Sybil Danning as “Octopussy”
David Bowie or Sting as “Maxwell Zorin”
Maria Conchita Alonso as “Lupe Lamora”
Alan Rickman as “Alec Trevelyan”
Anthony Hopkins as “Alec Trevelyan” and “Elliot Carver”
Monica Bellucci as “Paris Carver”
Cecile De France as “Vesper Lynd”
GOOD OLD FASHIONED TRIVIA
- Sean Connery has always had an issue with hair loss and actually wore a hairpiece in ALL of his stints as James Bond.
- Roger Moore was sought after for the role from the get-go. He turned it down both in 1962 and 1969 before finally accepting the part in the early ’70s.
- Stanley Kubrick was a pretty big Bond fan. He hired Ken Adam for Dr. Strangelove solely based on his production design work in Dr. No. Stanley eventually returned the favor by advising Adam on lighting schemes for the massive tanker set in The Spy Who Loved Me.
- Of his entries in the franchise, Connery is proudest of From Russia With Love. Roger Moore’s favorite of his own is The Spy Who Loved Me, and if recent interviews are anything to go by, Brosnan favors Goldeneye.
- Jack Lord was approached to reprise the role of Felix Leiter in Goldfinger. The producers ultimately went a different direction. Why? Because Lord demanded more money, a beefed on role, and co-lead billing! What a maroon!
- Honor Blackman (Goldfinger) was the first Bond Girl with an existing acting career.
- Federico Fellini was a massive fan of Goldfinger.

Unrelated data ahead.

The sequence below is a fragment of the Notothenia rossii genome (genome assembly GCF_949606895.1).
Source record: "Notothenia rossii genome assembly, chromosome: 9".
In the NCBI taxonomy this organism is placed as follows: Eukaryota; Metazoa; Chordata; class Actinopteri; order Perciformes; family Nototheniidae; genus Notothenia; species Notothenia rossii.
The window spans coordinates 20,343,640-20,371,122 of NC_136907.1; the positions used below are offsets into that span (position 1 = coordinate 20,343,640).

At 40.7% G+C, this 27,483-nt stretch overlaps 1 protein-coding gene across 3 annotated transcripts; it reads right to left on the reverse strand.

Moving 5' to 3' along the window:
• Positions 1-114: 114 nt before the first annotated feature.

- Adjusted for inflation, Thunderball is still the highest grossing film in the series to date and is unlikely to ever be usurped.
- Connery believes that Thunderball contains his best performance as Bond. I agree.
- The song “We Have All The Time In The World” for On Her Majesty’s Secret Service was the last thing that Louis Armstrong ever recorded.
- The villain in Diamonds Are Forever was originally going to be Goldfinger’s twin brother with Gert Frobe reprising the role.
- Christopher Lee was a distant cousin of Ian Fleming.
- The Spy Who Loved Me was the last theatrical movie that Elvis Presley saw before he died.
- Roger Moore conducted almost 400 interviews while promoting Moonraker. Fuck.
- Jaws almost returned again in For Your Eyes Only, but the producers ultimately decided that he didn’t fit the type of Bond film they were making that time out.
- Steven Spielberg lobbied for the chance to direct FYEO, but was ultimately turned away. We were given Raiders of the Lost Ark from him instead. Win win!
- One of the women during the pool side assassination in FYEO is a transgender person. No one on the production knew until much later on.
- Given the more serious tone of FYEO, even Roger Moore objected to the use of the parrot and a Thatcher-like character in the film. He was overruled.
- While never officially confirmed, most fans take it that Robert Brown’s M (who first appears in Octopussy) is merely a promoted version of his character Admiral Hargreaves from The Spy Who Loved Me.
- A View To A Kill…is Dolph Lundgren in it? YES. He has a bit role as a KGB bodyguard.
- Maud Adams has a cameo in the crowd at the wharf in AVTAK, marking her third turn in a Bond film.
- Both John Woo and Renny Harlin were approached about directing Goldeneye. Both turned it down.
- Tcheky Karyo’s character in Goldeneye was originally meant to be General Pushkin from The Living Daylights, with John Rhys-Davies reprising the role. For whatever reason, this was ultimately abandoned.